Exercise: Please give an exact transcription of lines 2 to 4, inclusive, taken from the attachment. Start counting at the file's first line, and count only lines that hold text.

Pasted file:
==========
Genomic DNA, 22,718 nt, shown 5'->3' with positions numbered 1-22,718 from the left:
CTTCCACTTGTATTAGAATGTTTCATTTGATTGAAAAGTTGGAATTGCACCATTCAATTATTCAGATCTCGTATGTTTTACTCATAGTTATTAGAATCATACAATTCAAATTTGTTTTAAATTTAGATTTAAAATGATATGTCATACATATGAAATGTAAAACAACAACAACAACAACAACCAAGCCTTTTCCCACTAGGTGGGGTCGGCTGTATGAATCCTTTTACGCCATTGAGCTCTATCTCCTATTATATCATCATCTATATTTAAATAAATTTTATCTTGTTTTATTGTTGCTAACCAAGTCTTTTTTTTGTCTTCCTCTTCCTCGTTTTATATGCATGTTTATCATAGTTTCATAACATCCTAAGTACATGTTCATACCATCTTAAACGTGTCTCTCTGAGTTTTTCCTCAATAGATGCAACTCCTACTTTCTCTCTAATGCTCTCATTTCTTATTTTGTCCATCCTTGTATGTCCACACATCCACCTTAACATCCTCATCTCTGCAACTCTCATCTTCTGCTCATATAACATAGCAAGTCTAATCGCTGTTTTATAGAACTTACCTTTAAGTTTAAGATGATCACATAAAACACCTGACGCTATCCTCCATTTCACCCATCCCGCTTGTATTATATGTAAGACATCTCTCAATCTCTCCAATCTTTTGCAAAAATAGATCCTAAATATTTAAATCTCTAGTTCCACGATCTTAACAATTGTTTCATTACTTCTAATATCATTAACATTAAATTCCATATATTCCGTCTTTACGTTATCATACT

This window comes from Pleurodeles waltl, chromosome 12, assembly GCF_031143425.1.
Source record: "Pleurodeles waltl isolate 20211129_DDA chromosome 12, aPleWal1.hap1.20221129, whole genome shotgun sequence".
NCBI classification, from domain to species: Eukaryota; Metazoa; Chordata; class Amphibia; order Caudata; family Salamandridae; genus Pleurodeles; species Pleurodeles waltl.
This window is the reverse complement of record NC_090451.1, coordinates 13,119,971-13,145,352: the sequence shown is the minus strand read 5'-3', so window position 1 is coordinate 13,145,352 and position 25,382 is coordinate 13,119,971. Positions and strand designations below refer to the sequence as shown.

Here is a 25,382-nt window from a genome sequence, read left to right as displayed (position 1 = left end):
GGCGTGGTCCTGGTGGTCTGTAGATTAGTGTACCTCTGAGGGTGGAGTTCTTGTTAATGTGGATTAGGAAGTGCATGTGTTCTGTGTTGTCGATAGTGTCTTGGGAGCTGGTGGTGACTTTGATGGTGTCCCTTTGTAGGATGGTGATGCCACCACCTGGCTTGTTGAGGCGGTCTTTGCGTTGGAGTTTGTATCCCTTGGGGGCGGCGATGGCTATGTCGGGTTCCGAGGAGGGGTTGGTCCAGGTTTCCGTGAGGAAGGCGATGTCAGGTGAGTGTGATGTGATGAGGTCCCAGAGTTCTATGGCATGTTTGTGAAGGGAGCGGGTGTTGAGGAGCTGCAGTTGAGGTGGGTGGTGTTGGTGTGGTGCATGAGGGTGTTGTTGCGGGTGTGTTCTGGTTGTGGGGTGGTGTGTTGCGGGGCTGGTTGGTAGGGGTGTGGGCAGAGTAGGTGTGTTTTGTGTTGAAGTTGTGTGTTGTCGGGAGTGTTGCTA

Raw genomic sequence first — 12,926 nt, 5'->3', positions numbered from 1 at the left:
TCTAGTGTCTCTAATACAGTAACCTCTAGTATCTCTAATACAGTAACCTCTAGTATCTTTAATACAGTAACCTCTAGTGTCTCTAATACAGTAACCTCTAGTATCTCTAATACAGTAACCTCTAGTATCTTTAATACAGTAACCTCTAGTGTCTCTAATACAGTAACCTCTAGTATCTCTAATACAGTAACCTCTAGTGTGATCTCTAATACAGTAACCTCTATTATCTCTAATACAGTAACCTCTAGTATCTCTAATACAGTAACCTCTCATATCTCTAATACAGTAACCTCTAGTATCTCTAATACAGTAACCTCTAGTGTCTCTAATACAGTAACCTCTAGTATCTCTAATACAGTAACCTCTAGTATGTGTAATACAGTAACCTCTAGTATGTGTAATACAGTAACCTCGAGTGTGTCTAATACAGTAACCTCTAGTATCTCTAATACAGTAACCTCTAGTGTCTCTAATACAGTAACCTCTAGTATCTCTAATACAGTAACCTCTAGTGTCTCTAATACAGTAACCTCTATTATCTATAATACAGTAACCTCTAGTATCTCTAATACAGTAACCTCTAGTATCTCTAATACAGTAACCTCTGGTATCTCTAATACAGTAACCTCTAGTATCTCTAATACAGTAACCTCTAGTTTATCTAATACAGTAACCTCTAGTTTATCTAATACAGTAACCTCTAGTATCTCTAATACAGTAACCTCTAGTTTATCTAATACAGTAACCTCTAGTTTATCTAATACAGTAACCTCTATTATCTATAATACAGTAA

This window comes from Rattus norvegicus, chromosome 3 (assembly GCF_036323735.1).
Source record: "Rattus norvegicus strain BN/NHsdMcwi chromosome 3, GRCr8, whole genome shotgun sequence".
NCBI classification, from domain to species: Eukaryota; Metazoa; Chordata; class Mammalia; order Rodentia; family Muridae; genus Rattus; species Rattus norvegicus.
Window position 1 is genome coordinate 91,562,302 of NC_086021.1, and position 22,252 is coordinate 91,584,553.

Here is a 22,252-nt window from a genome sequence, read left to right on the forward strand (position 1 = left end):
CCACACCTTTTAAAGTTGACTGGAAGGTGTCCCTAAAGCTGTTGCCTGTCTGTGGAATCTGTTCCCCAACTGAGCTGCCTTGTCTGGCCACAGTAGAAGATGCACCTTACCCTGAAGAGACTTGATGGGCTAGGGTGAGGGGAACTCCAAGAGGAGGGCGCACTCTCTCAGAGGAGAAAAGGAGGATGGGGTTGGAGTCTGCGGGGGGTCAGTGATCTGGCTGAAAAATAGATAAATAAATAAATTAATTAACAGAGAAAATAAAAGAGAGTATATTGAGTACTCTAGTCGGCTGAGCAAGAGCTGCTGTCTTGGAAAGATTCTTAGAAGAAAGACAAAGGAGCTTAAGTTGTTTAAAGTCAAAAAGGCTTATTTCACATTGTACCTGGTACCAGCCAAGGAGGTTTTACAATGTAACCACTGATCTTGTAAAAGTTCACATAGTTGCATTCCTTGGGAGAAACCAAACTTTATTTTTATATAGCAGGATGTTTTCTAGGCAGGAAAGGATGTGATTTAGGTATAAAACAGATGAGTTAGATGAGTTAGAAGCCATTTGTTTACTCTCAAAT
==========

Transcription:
CTTCCACTTGTATTAGAATGTTTCATTTGATTGAAAAGTTGGAATTGCACCATTCAATTATTCAGATCTCGTATGTTTTACTCATAGTTATTAGAATCATACAATTCAAATTTGTTTTAAATTTAGATTTAAAATGATATGTCATACATATGAAATGTAAAACAACAACAACAACAACAACCAAGCCTTTTCCCACTAGGTGGGGTCGGCTGTATGAATCCTTTTACGCCATTGAGCTCTATCTCCTATTATATCATCATCTATATTTAAATAAATTTTATCTTGTTTTATTGTTGCTAACCAAGTCTTTTTTTTGTCTTCCTCTTCCTCGTTTTATATGCATGTTTATCATAGTTTCATAACATCCTAAGTACATGTTCATACCATCTTAAACGTGTCTCTCTGAGTTTTTCCTCAATAGATGCAACTCCTACTTTCTCTCTAATGCTCTCATTTCTTATTTTGTCCATCCTTGTATGTCCACACATCCACCTTAACATCCTCATCTCTGCAACTCTCATCTTCTGCTCATATAACATAGCAAGTCTAATCGCTGTTTTATAGAACTTACCTTTAAGTTTAAGATGATCACATAAAACACCTGACGCTATCCTCCATTTCACCCATCCCGCTTGTATTATATGTAAGACATCTCTCAATCTCTCCAATCTTTTGCAAAAATAGATCCTAAATATTTAAATCTCTAGTTCCACGATCTTAACAATTGTTTCATTACTTCTAATATCATTAACATTAAATTCCATATATTCCGTCTTTACGTTATCATACT

This window comes from Pleurodeles waltl, chromosome 12, assembly GCF_031143425.1.
Source record: "Pleurodeles waltl isolate 20211129_DDA chromosome 12, aPleWal1.hap1.20221129, whole genome shotgun sequence".